by John Carey
THE IRISH Justice and Peace Commission indicated this week that it believed the Government was prepared to reach some kind of compromise solution to the problem of the hunger strikes at the Maze prison. But it warned against undue optimism.
fn a brief comment on Tuesday's statement on the Maze by the Secretary of State for Northern Ireland. Mr Atkins, the Commission said: "This statement, together with clarification which we have received over a number of days, encourages us to continue our effort,...
Later Mr Jerome Connolly, the Commission's executive secretary. said the statement and earlier meetings with Government officials, the National HBlock Committee and the strikers' relatives left room for some progress to be made. But he stressed that hopes should not be raised too high.
The latest developments in the four-month-old crisis clearly stem directly from the Commission's statement of June 3. That statement asked the Government to make general changes to prison rules affecting all prisoners, while opposing the hunger strikers' demand for political status.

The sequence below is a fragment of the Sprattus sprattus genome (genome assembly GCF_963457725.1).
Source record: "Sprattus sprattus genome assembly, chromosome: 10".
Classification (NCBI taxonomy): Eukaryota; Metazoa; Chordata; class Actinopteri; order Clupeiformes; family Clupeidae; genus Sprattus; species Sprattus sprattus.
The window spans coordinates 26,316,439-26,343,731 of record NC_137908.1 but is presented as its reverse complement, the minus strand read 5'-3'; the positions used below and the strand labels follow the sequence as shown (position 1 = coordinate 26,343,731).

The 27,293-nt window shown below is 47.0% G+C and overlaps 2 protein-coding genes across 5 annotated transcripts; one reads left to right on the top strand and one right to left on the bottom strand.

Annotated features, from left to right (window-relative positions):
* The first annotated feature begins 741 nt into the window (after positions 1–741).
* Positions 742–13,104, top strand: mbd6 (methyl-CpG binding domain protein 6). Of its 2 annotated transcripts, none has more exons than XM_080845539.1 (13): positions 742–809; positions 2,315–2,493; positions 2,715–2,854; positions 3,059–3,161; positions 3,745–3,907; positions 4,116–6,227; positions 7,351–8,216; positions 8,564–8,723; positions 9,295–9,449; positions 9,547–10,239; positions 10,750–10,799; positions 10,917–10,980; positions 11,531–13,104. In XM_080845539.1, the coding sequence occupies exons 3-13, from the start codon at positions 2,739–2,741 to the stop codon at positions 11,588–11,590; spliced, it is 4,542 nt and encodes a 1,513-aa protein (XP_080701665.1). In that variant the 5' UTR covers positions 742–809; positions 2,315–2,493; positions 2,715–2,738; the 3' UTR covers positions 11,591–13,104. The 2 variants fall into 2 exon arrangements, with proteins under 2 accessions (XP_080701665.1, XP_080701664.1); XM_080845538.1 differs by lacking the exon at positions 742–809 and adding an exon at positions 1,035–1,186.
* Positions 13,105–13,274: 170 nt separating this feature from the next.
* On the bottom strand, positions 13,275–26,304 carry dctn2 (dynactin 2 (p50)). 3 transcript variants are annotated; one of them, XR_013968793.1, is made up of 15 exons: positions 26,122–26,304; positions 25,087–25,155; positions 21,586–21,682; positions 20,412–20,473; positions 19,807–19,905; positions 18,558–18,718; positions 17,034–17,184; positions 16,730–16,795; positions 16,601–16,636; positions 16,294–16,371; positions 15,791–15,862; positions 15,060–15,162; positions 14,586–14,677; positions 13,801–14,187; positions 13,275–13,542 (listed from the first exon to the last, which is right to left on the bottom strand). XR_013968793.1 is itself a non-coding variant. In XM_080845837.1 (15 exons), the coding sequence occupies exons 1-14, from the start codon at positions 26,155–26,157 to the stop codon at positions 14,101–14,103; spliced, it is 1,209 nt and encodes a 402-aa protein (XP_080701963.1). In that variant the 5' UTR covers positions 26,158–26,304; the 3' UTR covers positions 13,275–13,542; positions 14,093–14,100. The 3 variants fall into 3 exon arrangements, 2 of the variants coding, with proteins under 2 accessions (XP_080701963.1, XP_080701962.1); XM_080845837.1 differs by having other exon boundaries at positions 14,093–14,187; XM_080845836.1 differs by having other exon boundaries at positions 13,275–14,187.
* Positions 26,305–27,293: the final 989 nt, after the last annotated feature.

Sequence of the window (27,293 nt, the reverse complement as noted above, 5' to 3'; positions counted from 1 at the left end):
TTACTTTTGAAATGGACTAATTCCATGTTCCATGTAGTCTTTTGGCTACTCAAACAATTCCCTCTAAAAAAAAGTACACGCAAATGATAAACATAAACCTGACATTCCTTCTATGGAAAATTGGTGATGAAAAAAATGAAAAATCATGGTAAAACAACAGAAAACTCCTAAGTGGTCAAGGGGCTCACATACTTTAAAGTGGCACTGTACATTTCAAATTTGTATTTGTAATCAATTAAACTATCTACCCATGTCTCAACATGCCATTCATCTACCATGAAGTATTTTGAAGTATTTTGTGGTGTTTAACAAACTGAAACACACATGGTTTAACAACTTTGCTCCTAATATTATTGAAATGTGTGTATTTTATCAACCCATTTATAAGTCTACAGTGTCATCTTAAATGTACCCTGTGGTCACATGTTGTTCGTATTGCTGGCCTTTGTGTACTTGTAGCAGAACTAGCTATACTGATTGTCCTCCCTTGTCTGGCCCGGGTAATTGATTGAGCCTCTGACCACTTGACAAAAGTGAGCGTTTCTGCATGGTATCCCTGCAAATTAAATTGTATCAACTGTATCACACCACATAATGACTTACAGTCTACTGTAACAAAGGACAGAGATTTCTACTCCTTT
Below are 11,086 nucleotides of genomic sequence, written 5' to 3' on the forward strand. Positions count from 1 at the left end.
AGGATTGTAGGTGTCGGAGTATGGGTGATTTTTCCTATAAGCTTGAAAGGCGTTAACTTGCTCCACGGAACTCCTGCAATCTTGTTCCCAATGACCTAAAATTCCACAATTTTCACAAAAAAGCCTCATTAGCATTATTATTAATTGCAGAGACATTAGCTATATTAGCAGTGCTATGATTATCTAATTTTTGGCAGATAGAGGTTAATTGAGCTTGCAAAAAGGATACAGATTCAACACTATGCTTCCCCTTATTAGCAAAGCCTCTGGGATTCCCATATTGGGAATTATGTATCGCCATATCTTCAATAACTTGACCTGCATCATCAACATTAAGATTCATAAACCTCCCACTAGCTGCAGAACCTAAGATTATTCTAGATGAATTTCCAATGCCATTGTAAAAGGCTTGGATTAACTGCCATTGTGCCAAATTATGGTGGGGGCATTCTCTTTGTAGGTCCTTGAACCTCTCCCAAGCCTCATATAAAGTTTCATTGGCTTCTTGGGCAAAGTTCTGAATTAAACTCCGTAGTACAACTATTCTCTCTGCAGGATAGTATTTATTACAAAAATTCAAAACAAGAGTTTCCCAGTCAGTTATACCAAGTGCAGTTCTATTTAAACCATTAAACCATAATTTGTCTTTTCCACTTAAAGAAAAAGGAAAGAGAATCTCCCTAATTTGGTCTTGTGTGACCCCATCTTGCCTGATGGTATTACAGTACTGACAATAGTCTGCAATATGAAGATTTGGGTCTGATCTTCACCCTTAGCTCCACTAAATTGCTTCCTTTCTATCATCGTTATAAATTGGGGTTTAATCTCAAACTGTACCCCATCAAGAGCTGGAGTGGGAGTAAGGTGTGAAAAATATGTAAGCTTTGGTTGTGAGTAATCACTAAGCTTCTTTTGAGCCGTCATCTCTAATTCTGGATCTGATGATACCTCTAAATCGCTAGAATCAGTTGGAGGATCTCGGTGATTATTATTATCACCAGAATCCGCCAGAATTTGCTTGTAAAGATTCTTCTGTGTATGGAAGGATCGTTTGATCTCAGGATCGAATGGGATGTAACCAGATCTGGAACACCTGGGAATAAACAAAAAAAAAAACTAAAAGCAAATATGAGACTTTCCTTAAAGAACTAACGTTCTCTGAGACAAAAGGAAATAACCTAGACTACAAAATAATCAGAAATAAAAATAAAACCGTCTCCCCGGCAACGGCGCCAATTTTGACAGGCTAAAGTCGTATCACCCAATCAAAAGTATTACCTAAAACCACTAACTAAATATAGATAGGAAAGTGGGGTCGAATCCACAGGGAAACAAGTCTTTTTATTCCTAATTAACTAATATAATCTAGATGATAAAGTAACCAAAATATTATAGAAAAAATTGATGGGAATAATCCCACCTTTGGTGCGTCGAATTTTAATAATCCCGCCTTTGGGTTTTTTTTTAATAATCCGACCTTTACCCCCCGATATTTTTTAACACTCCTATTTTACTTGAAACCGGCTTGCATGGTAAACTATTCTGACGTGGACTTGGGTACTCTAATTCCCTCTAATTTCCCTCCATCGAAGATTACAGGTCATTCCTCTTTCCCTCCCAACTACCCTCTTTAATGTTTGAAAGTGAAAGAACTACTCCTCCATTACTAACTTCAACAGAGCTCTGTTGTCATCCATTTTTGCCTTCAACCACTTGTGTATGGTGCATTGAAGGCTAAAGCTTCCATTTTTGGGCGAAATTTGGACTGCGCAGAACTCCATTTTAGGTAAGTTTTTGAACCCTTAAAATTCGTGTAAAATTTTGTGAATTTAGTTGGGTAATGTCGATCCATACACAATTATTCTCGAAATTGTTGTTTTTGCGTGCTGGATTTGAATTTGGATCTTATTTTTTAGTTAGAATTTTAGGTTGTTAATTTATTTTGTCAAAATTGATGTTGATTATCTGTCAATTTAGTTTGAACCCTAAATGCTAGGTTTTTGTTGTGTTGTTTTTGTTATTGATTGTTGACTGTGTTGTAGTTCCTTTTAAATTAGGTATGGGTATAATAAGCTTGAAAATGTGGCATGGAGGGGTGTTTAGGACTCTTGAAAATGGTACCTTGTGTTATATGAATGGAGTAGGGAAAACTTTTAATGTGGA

In particular it urged that prisoners be allowed to wear their own clothes all the time, that there should be increased opportunities for association between prisoners and that arrangements fur prison work should be reviewed to ensure that it was of the greatest possible educational value.
The momentum generated then was maintained by the Irish bishops' statement of two weeks ago, which condemned the fast and called again on both the Government and the strikers to show more "openness".
Tuesday's long and carefully worded statement by Mr Atkins said: "It has been suggested that changes should be made now in the areas of work, clothing and association as a gesture in the hope of ending the hunger strike. The Government does listen to the views of responsible people. The great difficulty about such a move is that it would encourage the hope that political status based on the so-called "five Turn to page 10